Paris Saint-Germain president Nasser Al-Khelaifi was on Friday acquitted by a Swiss court of corruption over the allocation of World Cup TV rights, while former FIFA number two Jerome Valcke was handed a suspended 120-day sentence for a secondary charge and fined 1.65 million euros ($1.92 million). Al-Khelaifi, the chairman of beIN Media, was cleared of inciting aggravated criminal mismanagement, with Valcke found guilty of a separate charge of forging documents related to the attribution of Italian and Greek World Cup TV rights.
Valcke was ordered to pay 1.65 million euros in compensation to FIFA, including 400,000 euros in the main case, as well as 80,000 Swiss francs ($87,000) in legal costs.
“The defendants receive a yellow card, but no more”, concluded the president of the court, Stephan Zenger.
A delighted Marc Bonnant, one of Al-Khelaifi’s lawyers, was overheard to say outside the court that they had “debagged” the prosecution.
Prosecutors had called for a jail term of three years for Valcke and a 28-month sentence for Al-Khelaifi following 10 days of hearings at the Swiss Federal Criminal Court of Bellinzona in September.
They also requested 30 months for Greek businessman Dinos Deris — with partial suspension in all three cases. Deris was found not guilty on Friday on a charge of “private corruption”.
It was the first judgement handed down in Switzerland, the seat of most international sports organisations, in the 20 or so proceedings opened in the last five years involving FIFA.
Two former Latin American football leaders have been jailed in the United States.
“After a relentless four-year campaign against me that ignored the basic facts and the law at every turn, I have finally, fully and completely cleared my name. Today’s verdict is a total vindication,” Al-Khelaifi said in a statement.
“It restores my faith in the rule of law and in due process, after four years of baseless allegations, fictitious charges and constant smears of my reputation – all of which have been proven to be completely and wholly unsubstantiated.”
“I can now devote all my energy to my various roles, which are all focused on building a positive future for world sport – at a time when the industry needs strong leadership the most,” he added.
Valcke, the former right-hand man of disgraced FIFA president Sepp Blatter, and Al-Khelaifi were accused of a “corrupt agreement” over Qatari-owned broadcaster beIN’s extension of its media rights in North Africa and the Middle East for the 2026 and 2030 World Cups.
Luxury villa in question
The public prosecutor’s office said Valcke sought the Qatari’s help in the summer of 2003 to buy a luxury villa in Sardinia, at a time when beIN was negotiating the extension.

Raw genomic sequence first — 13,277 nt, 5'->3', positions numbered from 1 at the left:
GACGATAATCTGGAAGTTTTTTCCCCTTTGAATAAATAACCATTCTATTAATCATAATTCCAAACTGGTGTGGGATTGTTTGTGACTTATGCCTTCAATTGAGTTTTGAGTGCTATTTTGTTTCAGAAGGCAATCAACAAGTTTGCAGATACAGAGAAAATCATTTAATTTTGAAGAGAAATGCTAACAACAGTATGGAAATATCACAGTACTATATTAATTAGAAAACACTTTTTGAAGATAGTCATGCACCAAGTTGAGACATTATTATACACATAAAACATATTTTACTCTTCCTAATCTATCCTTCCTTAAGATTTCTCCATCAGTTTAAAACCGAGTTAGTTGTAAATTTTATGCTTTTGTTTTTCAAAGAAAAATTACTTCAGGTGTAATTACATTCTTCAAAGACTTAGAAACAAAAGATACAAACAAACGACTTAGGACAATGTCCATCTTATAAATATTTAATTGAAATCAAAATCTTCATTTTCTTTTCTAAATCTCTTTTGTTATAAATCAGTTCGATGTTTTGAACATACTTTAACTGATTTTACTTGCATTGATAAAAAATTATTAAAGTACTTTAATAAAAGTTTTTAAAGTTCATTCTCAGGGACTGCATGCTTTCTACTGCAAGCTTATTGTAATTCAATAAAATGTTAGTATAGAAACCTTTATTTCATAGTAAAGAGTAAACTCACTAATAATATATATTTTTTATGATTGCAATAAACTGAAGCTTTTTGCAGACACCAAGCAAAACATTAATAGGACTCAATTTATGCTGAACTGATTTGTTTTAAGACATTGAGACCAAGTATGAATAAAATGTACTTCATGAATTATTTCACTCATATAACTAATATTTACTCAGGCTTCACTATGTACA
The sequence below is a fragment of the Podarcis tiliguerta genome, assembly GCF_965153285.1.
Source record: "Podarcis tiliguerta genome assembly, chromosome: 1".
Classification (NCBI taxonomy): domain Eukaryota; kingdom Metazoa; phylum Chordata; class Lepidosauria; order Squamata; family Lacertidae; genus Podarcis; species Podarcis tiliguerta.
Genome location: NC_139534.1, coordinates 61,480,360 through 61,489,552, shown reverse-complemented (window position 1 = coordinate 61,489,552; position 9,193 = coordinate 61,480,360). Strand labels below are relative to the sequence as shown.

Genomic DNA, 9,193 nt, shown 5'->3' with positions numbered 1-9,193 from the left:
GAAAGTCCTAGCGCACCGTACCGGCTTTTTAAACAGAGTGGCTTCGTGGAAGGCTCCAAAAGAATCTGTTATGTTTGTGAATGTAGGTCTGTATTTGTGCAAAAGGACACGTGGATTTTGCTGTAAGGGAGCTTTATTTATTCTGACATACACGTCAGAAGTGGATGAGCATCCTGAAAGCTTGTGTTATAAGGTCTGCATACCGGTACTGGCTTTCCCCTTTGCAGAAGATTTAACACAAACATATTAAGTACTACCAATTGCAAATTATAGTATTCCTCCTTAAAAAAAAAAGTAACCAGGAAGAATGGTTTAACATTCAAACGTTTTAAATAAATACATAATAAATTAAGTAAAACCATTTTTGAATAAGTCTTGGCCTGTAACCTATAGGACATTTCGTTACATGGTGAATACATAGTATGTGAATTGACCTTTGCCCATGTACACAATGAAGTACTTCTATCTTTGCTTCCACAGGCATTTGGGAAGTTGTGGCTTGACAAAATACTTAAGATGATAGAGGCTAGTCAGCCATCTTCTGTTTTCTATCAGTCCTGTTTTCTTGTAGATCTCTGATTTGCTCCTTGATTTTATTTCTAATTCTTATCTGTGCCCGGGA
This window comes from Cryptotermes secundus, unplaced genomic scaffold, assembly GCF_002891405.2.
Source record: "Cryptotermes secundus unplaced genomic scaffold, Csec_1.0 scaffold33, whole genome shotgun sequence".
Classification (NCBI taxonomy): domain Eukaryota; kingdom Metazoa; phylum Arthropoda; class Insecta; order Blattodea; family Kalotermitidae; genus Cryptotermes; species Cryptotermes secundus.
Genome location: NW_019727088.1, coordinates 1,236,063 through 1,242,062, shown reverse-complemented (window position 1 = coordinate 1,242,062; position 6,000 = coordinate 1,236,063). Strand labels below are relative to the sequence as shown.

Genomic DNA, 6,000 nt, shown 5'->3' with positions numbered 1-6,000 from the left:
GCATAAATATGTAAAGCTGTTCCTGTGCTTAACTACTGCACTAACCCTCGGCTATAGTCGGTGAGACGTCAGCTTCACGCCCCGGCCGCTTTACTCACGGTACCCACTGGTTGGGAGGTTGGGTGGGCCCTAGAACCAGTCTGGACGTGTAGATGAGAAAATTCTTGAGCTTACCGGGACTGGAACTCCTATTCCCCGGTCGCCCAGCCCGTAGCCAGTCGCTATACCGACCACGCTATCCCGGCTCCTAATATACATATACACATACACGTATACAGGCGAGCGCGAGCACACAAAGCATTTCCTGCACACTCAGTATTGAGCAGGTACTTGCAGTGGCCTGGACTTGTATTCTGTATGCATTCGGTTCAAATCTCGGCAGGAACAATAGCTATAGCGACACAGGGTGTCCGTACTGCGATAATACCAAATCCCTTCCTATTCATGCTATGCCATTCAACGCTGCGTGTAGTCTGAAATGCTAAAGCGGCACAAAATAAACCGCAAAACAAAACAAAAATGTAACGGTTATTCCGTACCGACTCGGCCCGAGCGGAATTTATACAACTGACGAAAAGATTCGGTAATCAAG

The prosecutor said Al-Khelaifi acquired the house for five million euros ($5.85 million), via a company that was transferred almost immediately to the brother of one of his close collaborators, before it was made available to Valcke.
The two men denied wrongdoing and said the deal was a “private” arrangement, unrelated to the contract concluded by beIN with FIFA in April 2014.
The prosecution said Valcke committed to “do what was in his power” to ensure beIN would win the contract and should have declared the Villa Bianca deal to his employers.
They said he had been pressured by Al-Khelaifi to damage FIFA’s interests illegally.
The defendants had argued the deal, which FIFA has never tried to undo, was “golden” and “sublime” since the $480 million dollars beIN paid for the two World Cups was 60% more than for the 2018 and 2022 World Cups, when it faced no competition.
“Nothing indicates FIFA could have obtained a more advantageous contract,” the court said in its ruling.
Swiss prosecutors dropped a charge of corruption before the case reached trial because of an out-of-court settlement in January between Al-Khelaifi and FIFA, which then withdrew its complaint against him.
Valcke, currently serving a 10-year ban from football, also stood accused of receiving kickbacks totalling 1.25 million euros from Deris, in three payments from Liechtenstein, to influence the awarding of media rights for Italy and Greece for World Cups and other tournaments between 2018 and 2030.
He was cleared of the most serious charges of accepting bribes and aggravated criminal mismanagement but was handed a suspended prison sentence for forgery.
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